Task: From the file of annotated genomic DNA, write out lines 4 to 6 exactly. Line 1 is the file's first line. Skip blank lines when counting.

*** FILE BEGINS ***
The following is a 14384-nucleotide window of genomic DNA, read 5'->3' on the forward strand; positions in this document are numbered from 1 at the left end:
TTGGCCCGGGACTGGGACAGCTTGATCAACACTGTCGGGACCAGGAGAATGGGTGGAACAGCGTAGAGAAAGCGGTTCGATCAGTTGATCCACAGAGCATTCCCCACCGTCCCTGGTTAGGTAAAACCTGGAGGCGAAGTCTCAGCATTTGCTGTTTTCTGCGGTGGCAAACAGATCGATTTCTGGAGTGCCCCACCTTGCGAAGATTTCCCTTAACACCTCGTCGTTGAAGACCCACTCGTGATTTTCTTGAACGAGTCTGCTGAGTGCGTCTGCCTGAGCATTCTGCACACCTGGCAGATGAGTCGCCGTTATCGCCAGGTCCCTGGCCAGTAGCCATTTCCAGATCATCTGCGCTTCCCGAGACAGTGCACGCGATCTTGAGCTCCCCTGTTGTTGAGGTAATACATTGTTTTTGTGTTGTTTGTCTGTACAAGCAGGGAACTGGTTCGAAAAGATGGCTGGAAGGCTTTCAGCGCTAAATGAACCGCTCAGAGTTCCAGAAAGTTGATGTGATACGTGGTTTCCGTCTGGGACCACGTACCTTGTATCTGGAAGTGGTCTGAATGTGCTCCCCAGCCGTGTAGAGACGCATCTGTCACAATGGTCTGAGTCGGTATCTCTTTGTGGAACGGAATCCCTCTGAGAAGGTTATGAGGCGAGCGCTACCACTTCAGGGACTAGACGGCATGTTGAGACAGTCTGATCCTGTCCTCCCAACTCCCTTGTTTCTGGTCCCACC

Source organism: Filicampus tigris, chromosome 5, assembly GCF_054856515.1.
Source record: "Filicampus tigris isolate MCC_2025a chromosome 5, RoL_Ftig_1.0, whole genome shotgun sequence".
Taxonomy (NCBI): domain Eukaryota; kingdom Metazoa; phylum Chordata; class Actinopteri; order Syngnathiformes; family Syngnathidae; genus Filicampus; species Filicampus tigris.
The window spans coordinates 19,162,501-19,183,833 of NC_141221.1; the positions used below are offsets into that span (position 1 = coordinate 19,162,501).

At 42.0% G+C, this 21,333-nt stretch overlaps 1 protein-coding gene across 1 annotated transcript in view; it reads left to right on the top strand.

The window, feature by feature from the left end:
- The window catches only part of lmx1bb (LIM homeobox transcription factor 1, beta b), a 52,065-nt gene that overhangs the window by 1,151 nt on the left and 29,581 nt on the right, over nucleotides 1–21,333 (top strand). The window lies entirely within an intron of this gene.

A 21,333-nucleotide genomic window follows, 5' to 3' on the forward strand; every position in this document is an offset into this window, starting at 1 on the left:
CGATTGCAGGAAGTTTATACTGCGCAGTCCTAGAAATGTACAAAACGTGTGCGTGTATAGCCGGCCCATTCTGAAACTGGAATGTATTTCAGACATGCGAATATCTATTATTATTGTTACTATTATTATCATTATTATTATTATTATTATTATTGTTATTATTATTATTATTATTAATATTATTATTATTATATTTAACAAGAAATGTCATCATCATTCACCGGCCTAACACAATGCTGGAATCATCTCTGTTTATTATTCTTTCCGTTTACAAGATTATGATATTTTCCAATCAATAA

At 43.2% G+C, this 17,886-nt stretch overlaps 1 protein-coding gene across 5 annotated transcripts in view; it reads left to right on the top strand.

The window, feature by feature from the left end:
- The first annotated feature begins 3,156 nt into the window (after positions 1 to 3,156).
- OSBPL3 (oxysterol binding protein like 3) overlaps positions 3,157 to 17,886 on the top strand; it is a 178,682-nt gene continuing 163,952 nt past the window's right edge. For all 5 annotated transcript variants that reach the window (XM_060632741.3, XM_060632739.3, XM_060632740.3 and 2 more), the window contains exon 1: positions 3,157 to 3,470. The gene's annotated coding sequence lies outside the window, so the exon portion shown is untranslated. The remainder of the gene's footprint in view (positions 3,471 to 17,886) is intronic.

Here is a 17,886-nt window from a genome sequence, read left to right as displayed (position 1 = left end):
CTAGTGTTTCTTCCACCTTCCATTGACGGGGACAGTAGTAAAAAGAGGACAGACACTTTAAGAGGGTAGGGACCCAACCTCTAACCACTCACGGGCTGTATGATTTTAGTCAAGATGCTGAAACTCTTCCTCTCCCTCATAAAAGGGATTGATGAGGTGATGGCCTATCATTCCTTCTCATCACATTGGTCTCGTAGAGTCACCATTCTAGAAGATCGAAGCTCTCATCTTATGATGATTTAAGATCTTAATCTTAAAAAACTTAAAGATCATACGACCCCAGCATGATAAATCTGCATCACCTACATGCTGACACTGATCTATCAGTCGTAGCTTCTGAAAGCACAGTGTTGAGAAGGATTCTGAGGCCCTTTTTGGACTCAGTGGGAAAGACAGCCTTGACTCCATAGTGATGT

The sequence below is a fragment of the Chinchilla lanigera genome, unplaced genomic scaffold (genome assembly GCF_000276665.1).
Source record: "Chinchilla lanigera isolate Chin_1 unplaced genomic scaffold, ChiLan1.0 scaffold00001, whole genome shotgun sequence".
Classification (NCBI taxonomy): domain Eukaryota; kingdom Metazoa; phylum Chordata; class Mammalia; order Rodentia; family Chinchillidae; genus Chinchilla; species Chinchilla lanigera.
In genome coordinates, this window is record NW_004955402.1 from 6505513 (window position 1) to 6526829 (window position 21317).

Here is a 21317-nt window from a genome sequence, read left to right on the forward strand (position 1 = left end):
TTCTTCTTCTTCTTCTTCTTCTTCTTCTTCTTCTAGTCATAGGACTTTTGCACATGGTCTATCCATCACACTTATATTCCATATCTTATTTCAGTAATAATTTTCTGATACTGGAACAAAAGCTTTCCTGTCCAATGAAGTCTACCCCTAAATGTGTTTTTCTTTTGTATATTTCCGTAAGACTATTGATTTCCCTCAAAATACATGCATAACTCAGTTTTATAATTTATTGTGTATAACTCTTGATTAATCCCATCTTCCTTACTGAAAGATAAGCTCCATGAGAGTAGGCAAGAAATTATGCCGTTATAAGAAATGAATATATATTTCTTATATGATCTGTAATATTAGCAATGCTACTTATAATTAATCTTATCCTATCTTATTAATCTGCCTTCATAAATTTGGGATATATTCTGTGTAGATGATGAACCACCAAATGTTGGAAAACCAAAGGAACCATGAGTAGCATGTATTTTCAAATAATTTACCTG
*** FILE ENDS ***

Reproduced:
Source record: "Filicampus tigris isolate MCC_2025a chromosome 5, RoL_Ftig_1.0, whole genome shotgun sequence".
Taxonomy (NCBI): domain Eukaryota; kingdom Metazoa; phylum Chordata; class Actinopteri; order Syngnathiformes; family Syngnathidae; genus Filicampus; species Filicampus tigris.
The window spans coordinates 19,162,501-19,183,833 of NC_141221.1; the positions used below are offsets into that span (position 1 = coordinate 19,162,501).